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      Home History and Culture Beijing Temple Fairs Guide 2011
      Beijing Temple Fairs Guide 2011
      Learn Chinese - History and Culture

      temple fair

      The temple fair (miào huì 廟會) is a kind of social activity in China. Legend has it that it originated in ancient times when people offered sacrifices to the village god, which later gradually evolved into a marketplace for people to exchange products and a place for cultural performance. Temple fair in old China had a unique status in ordinary people’s life. It is the time to worship gods, pray for the blessing. It is also a great time to have fun. All the traditional shows went on at the temple fairs, talk shows (xiàng sheng 相聲), banner shows (wǔ qí 舞旗), kongfu shows (wǔ shù 武術), lion shows (wǔ shī 舞獅), etc. It became a paradise for the kids. Fortunately this century old tradition is still preserved today.

      dough figurinesThe temple fair, usually on the open ground in or near a temple, is held on festive or specified days. Some are held only during the Spring Festival (chūn jié 春節). Although different places hold their temple fair at various dates, the contents are similar. Farmers and merchants sell their farm produce, local specialties, and antiques (gǔ wán 古玩), jade articles, flowers, birds and fish; craftsmen set up their stalls to show and sell their handicrafts (shǒu gōng yì pǐn 手工藝品) and specialty snacks (tè sè xiǎo chī 特色小吃); folk artists establish a stage for singing, dance, and quyi (Chinese folk art forms qǔ yì 曲藝, including ballad singing (mín gē 民歌), story-telling (píng shū 評書), comic dialogues (xiǎo pǐn 小品), clapper talk (kuài bǎn 快板), cross talk (xiàng sheng 相聲), etc.) performance. Ordinary people come to the temple fair to buy and sell goods, watch the performances, and sample snacks, giving the temple fair a bustling atmosphere.

      pinwheelBeijing's temple fair originated during the Liao Dynasty (liào dài 遼代 916-1125) and continued through several dynasties including the Yuan (yuán dài 元代 1271-1368), the Ming (míng dài 明代 1368-1644) and the Qing (qīng dài 清代 1644-1911). Because it begins around the temple, it is called the 'temple' fair. There were always some small traders and peddlers who set up various stalls outside the temple to earn money from people who came to the temple to burn joss sticks and worship Buddha. Gradually the temple fair became a regular activity and is now a local folk custom in Beijing.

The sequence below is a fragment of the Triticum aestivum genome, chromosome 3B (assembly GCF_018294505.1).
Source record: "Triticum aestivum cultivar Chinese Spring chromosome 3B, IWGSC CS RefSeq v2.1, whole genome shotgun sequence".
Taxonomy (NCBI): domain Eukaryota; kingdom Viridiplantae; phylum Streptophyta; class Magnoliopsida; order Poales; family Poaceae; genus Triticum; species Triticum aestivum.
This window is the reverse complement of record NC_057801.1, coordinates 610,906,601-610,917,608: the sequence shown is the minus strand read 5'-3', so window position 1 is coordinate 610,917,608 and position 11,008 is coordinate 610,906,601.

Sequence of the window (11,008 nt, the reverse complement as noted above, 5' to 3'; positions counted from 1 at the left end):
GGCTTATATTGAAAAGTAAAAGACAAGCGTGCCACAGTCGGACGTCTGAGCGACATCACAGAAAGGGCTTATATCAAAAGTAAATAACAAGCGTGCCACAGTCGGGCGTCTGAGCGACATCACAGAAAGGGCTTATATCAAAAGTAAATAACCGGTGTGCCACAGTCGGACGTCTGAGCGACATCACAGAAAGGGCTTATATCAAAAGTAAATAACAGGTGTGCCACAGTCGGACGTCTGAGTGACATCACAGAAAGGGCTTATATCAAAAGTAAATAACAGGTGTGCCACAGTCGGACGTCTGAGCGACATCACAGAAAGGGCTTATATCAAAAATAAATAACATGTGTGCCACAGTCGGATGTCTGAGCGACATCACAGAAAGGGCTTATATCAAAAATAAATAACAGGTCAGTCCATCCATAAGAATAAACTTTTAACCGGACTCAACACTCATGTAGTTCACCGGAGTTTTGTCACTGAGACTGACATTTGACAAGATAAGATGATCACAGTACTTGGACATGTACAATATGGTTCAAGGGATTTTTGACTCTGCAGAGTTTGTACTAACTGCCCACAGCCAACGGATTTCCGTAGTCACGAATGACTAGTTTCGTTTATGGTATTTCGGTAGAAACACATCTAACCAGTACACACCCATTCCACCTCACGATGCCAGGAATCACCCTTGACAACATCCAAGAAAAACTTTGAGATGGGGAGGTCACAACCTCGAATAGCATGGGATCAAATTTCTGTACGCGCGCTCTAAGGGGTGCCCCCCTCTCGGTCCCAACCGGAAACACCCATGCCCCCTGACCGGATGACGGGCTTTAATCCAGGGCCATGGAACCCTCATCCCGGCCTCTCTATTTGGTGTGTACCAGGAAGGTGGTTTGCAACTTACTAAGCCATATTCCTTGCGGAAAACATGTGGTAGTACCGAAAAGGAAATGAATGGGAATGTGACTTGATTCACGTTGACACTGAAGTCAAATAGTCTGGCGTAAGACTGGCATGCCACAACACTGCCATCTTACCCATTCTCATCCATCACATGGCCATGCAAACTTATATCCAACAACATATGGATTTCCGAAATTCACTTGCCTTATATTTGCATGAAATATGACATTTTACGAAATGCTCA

traditional ceremonyThe temple fairs in Beijing may roughly be divided into three kinds: One is the monthly temple fair, during the later period of the monthly temple fairs the rural fair develops with many businesses and entertainment. There is also a temporary temple fair opened according to convention whenever there are traditional festivals or something related to sacrificial offering activities for Buddhism (fó jiào 佛教) or Taoism (dào jiào 道教). The characteristic of this kind of temple fair is that they are often held primarily for religious activities; however, some commodities and toys will be available for purchase, and folk entertainers put on performances. The third kind of temple fair is for multi-professions. In the past, many professions had a common practice of sacrificing offerings to their founders, once a year. Generally they hold the fair on the birthday of the founder of their own profession.

      Now, Beijing holds temple fair every Spring Festival. Relatively famous temple fairs are those of the White Cloud Temple (bái yún guān 白云觀), the Altar of Earth (dì tán 地壇), Dragon Pool (lóng tán hú 龍潭湖) and the Temple of Intense Happiness (lóng fú sì 隆福寺). temple fairTemple fairs in Beijing have preserved many traditional customs, such as riding a monkey to stroll around the temple fair and throwing coins through the hole in the center of a copper coin in the White Cloud Temple. Many goods sold in the temple fair have typical northern features, such as toys like diabolo (kōng zhú 空竹), pinwheel (fēng chē 風車), knife (dāo 刀), spear (qiāng 槍), sword (jiàn 劍) and halberd (jǐ 戟); big sugarcoated haws on a stick and gruel of millet flour and sugar are widely popular among common people. Various artistic folk performances, rich tasty snacks of Beijing and the folk handicrafts are the most attractive points of this fair. The yangge (yāng gē 秧歌), stilts (cǎi gāo qiāo 踩高蹺), land boat (huá hàn chuan 劃旱船), lion dance (wǔ shī 舞獅) all pass by in front of your eyes; playing the steel fork, tiger stick showing, gong and drum beating… performing again and again for your enjoyment. You may also buy clay, bristled figurines (shuā máo yǒng 刷毛俑), dough figurines (miàn rén 面人) and paper-cuts (jiǎn zhǐ 剪紙), which are characteristic of local culture and Beijing charm. If you are lucky you may also find genuine Chinese antiques of fine quality at reasonable prices.

      Beijing Temple Fair Guide 2011


      Click to Open Map of Temple Fairs in Beijing 2011

       

      北京廟會

      big sugarcoated haws on a stick

            廟會是中國民間的一種社會活動,據說起源于古代的祭祀土地神,以后逐漸變成了一種民間物品交流的集市和文化表演的場所。

      gruel of millet flour and sugar      廟會一般設在寺廟里和寺廟附近的空場上,在節日或規定的日子舉辦。有的只在每年春節期間舉辦。雖然各地舉辦廟會的時間不同,但基本內容都差不 多。廟會期間,農戶、商販帶來自己生產的農產品、土特產和從各處收集來的古玩玉器、花鳥魚蟲,到廟會上進行交易;各路手藝人設攤展賣民間工藝品和特色小 吃;民間藝人搭臺表演歌舞曲藝……逛廟會的老百姓喜氣洋洋地趕來買賣物品,觀看表演,品嘗小吃,真是熱鬧非常。 

            現在,北京市每年春節都舉辦廟會。比較有名的有白云觀廟會、地壇廟會、龍潭湖廟會、隆福寺廟會等。北京的廟會保留了許多傳統習俗,像白云觀廟會的騎驢逛廟 會、打金錢眼等。廟會上出售的物品也很有北方特色,像空竹、風車、刀槍劍戟等玩具;冰糖葫蘆、茶湯等小吃,都深受老百姓歡迎。

       

       

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      亚洲 欧洲 日产 国
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